Individuals with certain risk factors for hypopharyngeal cancer may have a greater chance of developing the disease. These risk factors include:
Tobacco and alcohol use
Alcohol and cigarettes contain toxic chemicals that increase the risk of individuals developing different types of hypopharyngeal cancer. Individuals are at a much higher risk of developing the disease if they regularly drink and smoke or engage in a combination of both. Commonly older men with a history of tobacco and alcohol use make up a large portion of hypopharyngeal cancer sufferers. Avoiding the use of tobacco is the most important step in lowering the risk of hypopharyngeal cancers.
Poor nutrition can exacerbate hypopharyngeal cancer due to difficulty swallowing or aspiration caused by the cancer. Individuals with iron and vitamin C deficiencies are also more susceptible to developing the disease.
Those with dysphagia (difficulty swallowing) may be at a higher risk of developing hypopharyngeal cancer.
Human papillomavirus infection (HPV)
Although those with hypopharyngeal cancer will often be tested for HPV as a possible factor in developing the disease, there is not a strong connection between the two (as is the case with oropharyngeal (throat) cancers).
Plummer Vinson syndrome (PVS)
Those with PVS have difficulty swallowing and often develop iron-deficiency anemia, glossitis, cheilosis and esophageal webs. Those with this syndrome have a high risk of developing different types of throat cancers, including hypopharyngeal cancer.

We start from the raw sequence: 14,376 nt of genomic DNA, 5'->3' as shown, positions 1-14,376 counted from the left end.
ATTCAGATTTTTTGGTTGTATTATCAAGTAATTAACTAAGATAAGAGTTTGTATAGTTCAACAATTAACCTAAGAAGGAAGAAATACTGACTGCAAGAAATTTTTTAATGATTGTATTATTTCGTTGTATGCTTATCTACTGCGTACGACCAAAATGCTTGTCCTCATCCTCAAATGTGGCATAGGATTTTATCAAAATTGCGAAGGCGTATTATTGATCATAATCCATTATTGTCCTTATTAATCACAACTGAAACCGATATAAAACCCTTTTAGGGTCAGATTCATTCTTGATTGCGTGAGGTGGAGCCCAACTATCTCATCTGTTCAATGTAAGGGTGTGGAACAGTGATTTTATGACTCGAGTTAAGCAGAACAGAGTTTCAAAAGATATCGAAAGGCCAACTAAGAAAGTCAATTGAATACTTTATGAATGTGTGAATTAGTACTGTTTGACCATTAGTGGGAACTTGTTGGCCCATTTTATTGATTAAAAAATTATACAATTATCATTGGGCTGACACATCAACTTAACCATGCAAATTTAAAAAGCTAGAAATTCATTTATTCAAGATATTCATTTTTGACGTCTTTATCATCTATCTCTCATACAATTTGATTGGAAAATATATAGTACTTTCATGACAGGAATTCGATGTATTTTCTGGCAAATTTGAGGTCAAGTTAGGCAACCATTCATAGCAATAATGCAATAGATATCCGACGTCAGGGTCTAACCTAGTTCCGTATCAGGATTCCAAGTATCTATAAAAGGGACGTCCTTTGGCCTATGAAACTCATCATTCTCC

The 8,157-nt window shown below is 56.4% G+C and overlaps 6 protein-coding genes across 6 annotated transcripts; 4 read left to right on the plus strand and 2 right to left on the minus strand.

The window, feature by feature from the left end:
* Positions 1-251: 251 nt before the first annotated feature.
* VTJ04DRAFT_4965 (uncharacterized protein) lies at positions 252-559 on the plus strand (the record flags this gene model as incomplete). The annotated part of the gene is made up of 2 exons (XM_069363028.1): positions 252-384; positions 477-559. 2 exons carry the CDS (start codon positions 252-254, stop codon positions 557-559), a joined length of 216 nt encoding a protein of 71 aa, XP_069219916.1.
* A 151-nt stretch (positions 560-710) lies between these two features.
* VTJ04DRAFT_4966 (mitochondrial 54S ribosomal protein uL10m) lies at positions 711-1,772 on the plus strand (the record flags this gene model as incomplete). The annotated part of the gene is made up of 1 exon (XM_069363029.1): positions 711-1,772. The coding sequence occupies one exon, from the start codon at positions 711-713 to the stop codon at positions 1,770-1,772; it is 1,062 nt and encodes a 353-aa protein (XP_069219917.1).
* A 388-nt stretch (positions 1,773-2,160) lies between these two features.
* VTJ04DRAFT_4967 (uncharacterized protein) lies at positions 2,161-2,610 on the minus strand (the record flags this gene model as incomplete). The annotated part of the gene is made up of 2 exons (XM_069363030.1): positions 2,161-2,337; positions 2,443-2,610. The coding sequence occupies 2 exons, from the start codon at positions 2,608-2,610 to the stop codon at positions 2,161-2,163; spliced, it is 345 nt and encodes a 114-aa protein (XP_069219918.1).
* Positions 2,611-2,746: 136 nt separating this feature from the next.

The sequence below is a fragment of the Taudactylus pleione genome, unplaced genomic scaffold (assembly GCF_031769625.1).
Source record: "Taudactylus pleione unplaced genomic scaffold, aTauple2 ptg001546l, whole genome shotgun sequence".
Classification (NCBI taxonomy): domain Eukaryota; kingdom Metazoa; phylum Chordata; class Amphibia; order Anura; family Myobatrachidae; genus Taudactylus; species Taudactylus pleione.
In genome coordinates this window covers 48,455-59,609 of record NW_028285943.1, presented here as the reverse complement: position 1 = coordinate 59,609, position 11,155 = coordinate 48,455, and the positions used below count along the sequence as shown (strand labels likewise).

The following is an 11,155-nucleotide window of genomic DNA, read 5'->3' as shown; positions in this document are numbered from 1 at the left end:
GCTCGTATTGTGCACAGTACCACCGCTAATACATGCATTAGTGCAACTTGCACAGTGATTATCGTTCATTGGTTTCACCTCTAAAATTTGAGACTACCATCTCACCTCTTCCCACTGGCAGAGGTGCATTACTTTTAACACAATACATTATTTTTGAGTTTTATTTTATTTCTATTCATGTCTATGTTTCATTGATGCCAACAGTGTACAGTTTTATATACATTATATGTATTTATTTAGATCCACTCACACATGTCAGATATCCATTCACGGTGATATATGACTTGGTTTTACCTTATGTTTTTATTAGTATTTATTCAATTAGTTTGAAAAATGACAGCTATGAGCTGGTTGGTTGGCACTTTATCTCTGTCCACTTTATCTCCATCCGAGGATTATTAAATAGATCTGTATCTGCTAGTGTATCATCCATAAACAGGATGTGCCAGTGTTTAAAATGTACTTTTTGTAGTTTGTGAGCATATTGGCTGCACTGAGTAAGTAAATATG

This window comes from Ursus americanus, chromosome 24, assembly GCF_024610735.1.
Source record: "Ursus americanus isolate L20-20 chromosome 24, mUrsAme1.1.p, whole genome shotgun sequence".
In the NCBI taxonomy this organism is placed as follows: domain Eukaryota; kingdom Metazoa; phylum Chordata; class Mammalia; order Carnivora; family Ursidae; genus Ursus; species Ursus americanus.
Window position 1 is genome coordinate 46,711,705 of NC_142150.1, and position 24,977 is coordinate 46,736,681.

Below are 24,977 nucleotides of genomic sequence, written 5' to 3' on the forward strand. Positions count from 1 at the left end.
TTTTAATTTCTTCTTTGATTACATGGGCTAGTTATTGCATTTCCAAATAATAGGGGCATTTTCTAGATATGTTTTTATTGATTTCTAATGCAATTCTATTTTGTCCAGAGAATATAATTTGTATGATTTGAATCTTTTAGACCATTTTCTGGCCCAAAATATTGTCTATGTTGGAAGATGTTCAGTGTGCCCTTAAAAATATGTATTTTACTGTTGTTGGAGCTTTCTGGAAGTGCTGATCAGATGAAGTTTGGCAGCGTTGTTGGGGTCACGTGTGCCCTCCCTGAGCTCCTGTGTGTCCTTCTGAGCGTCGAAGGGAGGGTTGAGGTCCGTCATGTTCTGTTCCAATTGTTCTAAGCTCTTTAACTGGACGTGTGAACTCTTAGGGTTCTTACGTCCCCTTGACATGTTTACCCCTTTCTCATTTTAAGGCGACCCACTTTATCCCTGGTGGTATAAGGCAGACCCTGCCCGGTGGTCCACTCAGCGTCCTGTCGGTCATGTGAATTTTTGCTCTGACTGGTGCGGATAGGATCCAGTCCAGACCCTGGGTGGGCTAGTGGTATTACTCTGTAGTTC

Studies show that men are four times more likely to develop hypopharyngeal cancer than women. This may be due to the fact that in the past, men engaged in heavier smoking and drinking than women.
Research has found that laryngeal and hypopharyngeal cancers are more common among African Americans and Caucasians.
Gastroesophageal reflux disease (GERD)
GERD is characterized by acid from the stomach that backs up into the espophagus. GERD may be linked to an increased risk of laryngeal and hypopharyngeal cancers.
Those with anemia often experience blood problems at an early age. Individuals with anemia have a very high risk of hypopharyngeal, laryngeal and oropharyngeal cancers.
Biological factors and genetic deficiencies
Those with certain genetic diseases, deficiencies or syndromes may have a higher risk of developing hypopharyngeal cancer.